When I woke up, hung over, lying next to a naked man who definitely should not have been in my bed, I understandably blamed “Jersey Shore.”
I am not proud to admit that I love trash TV. It is by far one of my dirtiest guilty pleasures. “Real Housewives,” “A-List,” the Kardashians, and, naturally the pièce de résistance, the tragedy that is “Jersey Shore.” I find it personally revolting that a group of complete underachievers with no real skills or talents have become a cultural phenomenon, celebrated by the masses and held up as icons for ridiculous trashy behavior, and yet, I cannot change the channel. They drink, fight and have sex, and apparently that’s all they have to do because I’m completely hooked.
When I was invited to a “Jersey Shore” themed party, I was understandably ecstatic. I donned my best douchebag couture, tatted up and threw on some sunglasses which only a moron would attempt at an indoor, nighttime party. The guest list was the usual crowd. The music was the same songs we hear every weekend. The event could have easily been any given Saturday night, but there was something about this particular theme that turned things up a few notches. It was as if the cast had possessed us, luring us into the realm of acceptable overindulgence. Another shot? Well, I probably shouldn’t…but I have a spray tan, so hell yes!
My faculties had completely abandoned me by the time we reached the bar, so the events that followed are a bit hazy and pieced together. At some point, I began making out with one of my friends. Realizing how classless it is to make out at the club, we decided to be responsible and head to a nearby friend’s house. Our 42-cocktail erections overpowered our judgment to the point that getting head on the front porch suddenly seemed totally acceptable behavior, until our friend caught us.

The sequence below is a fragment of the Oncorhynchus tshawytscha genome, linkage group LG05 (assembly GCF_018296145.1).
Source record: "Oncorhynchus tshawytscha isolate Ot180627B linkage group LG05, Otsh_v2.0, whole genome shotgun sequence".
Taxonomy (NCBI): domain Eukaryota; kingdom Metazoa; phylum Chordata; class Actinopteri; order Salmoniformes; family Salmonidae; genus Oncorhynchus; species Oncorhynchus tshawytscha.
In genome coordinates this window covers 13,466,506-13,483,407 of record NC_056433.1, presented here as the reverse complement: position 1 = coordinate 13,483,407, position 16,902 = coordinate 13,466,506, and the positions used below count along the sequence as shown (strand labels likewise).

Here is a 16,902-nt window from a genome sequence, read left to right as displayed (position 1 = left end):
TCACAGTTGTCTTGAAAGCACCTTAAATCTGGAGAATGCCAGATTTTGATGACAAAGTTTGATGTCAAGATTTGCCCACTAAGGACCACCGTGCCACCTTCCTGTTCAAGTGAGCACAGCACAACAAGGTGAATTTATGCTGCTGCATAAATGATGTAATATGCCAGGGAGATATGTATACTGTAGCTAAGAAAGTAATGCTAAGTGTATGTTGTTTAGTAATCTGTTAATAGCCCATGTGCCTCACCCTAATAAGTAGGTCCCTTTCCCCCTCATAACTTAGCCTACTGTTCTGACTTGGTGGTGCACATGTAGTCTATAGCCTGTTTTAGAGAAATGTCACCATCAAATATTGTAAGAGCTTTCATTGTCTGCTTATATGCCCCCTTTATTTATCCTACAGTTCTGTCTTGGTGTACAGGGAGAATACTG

A $25 cab ride later, we arrived at my condo only to realize I had left my keys at the party. I decided to pick the lock with a credit card, but then realized I had left my wallet in the cab. None of these issues seemed very important at the moment, so after breaking into my own home, my inebriated friend and I were back on track.
The following morning, spotty memories of the “Jersey Shore” night began coming together. I was terribly uncomfortable having my naked friend in my bed, but I had no keys or car to get him out of there. Downing ibuprofen like PEZ, I text as many people as I could to find a ride for the most elaborate walk of shame of my life. By 4 pm I found the car, lost the formerly naked friend and had already begun compartmentalizing the sense of regret that so typically accompanies a Sunday morning when, amazingly, a stranger knocked on my door and returned my wallet, complete with cash and credit cards. What are the odds?
The “Jersey Shore” lesson: It’s okay to engage in reckless and inappropriate behavior without worrying about consequences or suffering any repercussions. Thank you, trash TV.